Winter 2012

Narratives of the Constitutional Covenant

Author
Peter Brooks
Abstract

The constitutional narrative plays perhaps a surprisingly important role in American society. It claims to unfold present judgment from past precedent, according to the doctrine of stare decisis, given an eloquent exposition by the Supreme Court in Planned Parenthood of Southeastern Pennsylvania v. Casey, where the Constitution is referred to as a “covenant” among generations. Analysis of this and other covenantal narratives spun by the Court suggests that despite the emphasis on precedent they may work according to the retrospective logic of narrative itself, in which elements become functional in terms of what follows them. Plots work from end to beginning, reinterpreting the past in terms of the present. The Supreme Court opinion, when subjected to an analysis sensitive to its narrative rhetoric, suggests something akin to the structure of prophecy and fulfillment in its composition of the covenantal narrative.

Peter Brooks, a Fellow of the American Academy since 1991, is the Andrew W. Mellon Foundation Scholar at Princeton University, where he teaches in the Department of Comparative Literature and the Center for Human Values. He was formerly the Sterling Professor of Comparative Literature at Yale University. His publications include Enigmas of Identity (2011), Henry James Goes to Paris (2007), Realist Vision (2005), and Troubling Confessions: Speaking Guilt in Law and Literature (2000).

Any society needs myths of origins to confer meaning–possibly sacrality–on itself. Such myths can be dangerous–they probably have been more noxious than beneficial over history–and need to be seen for what they are: constructed fictions, not revealed truths. They are narratives with etiological significance, “explaining” how we got to be the way we are. Among the many such narratives that Americans regularly call on, one of the most curious is the constitutional narrative–curious because it is not obvious why a society should need such explicitly, often technically legal narratives to make sense of itself. Yet since the U.S. Constitution in many ways takes the place of the texts held to be sacred in other societies, the need to find continuing meaning in the narratives spun from it may not be so surprising. Still, our reverence for and obedience to these narratives, even when they seem counterintuitive and socially unproductive, claims attention.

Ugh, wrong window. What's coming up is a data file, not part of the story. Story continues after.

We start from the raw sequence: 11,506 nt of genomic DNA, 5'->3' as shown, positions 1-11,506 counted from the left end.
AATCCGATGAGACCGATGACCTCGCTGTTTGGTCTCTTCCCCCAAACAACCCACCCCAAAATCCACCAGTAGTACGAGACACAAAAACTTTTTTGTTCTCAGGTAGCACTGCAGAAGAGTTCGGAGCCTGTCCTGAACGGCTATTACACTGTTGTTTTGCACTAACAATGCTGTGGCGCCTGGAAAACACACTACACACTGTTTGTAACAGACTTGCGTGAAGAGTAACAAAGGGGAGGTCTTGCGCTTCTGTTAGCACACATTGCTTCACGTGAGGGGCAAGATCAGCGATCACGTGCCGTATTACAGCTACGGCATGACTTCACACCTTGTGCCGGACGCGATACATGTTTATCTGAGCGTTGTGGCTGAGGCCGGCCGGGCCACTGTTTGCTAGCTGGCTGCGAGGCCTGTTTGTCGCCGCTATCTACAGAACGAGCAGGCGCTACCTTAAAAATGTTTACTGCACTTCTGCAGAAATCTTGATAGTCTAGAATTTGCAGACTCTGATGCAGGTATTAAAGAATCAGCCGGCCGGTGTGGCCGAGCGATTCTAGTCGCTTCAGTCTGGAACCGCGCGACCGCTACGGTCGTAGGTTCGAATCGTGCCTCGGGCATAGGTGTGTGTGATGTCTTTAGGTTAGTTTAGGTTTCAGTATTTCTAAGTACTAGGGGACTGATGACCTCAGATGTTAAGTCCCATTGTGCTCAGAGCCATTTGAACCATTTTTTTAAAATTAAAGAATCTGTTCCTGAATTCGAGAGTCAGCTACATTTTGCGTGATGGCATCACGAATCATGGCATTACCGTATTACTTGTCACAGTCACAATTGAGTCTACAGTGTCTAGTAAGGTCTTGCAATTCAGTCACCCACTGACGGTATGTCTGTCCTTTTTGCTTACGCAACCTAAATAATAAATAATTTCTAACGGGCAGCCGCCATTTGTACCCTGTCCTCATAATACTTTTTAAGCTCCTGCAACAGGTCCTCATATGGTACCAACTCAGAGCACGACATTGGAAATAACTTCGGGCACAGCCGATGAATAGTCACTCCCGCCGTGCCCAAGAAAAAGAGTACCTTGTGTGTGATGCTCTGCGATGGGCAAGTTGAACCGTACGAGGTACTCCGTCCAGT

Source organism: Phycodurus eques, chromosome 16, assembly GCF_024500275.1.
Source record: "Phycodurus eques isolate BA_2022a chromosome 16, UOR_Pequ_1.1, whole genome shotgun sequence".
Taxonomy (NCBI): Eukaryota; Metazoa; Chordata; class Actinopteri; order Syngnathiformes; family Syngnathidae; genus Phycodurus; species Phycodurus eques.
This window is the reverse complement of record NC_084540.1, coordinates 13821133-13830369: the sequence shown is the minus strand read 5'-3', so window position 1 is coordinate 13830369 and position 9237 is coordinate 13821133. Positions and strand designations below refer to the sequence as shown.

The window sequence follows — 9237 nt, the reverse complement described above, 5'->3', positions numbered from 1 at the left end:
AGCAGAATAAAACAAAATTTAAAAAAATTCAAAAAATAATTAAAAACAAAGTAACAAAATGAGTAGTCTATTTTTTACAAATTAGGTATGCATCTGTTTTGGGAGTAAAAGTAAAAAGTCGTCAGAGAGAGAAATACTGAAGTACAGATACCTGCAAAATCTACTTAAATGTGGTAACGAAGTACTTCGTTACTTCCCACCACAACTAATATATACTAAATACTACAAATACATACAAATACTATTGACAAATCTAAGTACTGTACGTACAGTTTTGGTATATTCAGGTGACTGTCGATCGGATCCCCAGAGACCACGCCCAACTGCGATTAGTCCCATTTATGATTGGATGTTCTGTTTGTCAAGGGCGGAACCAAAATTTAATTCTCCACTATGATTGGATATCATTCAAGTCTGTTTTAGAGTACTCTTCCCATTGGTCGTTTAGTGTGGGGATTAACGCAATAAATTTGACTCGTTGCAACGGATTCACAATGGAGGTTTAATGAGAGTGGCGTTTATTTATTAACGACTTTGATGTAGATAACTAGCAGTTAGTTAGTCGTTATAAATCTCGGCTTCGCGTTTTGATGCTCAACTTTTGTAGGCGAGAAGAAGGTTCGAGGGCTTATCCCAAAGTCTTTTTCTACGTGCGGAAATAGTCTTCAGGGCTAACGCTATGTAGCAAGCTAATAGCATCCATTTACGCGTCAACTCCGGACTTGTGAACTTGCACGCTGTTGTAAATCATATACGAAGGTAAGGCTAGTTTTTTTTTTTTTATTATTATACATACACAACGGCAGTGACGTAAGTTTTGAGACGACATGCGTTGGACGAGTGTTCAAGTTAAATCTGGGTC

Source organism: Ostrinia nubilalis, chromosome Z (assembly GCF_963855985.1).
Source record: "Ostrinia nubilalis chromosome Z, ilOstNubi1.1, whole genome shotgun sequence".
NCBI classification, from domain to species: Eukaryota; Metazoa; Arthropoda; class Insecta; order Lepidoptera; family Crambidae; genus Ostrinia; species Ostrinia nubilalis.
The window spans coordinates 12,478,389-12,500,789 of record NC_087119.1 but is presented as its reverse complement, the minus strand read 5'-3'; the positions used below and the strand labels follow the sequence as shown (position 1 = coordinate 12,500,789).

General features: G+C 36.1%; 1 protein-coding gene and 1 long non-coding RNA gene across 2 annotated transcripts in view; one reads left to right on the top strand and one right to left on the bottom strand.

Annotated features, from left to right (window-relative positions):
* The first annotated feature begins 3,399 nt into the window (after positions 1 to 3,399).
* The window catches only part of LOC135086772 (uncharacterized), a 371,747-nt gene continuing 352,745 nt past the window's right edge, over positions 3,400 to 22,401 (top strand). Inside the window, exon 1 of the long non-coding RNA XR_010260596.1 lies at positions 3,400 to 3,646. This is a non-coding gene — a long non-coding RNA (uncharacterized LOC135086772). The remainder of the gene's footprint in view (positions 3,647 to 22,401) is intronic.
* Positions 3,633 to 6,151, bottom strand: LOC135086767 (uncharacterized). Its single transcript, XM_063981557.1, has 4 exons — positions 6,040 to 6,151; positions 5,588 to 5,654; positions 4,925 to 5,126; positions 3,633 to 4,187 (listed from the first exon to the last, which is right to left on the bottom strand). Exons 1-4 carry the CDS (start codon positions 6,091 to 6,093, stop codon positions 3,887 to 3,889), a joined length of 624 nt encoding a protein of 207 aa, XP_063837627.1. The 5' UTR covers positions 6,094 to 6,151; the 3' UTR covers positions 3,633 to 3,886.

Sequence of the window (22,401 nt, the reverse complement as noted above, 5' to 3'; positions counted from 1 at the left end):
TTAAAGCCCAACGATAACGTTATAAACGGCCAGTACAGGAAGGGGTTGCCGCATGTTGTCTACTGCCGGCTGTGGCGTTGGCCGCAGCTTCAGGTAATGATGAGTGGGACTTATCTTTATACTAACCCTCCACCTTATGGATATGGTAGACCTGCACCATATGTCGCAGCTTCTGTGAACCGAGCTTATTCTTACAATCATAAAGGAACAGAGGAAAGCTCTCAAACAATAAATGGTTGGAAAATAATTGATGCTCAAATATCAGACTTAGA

A notable recent phenomenon in constitutional jurisprudence has been the apparent upsurge of “originalism,” even among its opponents. A couple of decades ago, for instance, Justice William Brennan, dissenting in Michael H. v. Gerald D., declared .  .  .

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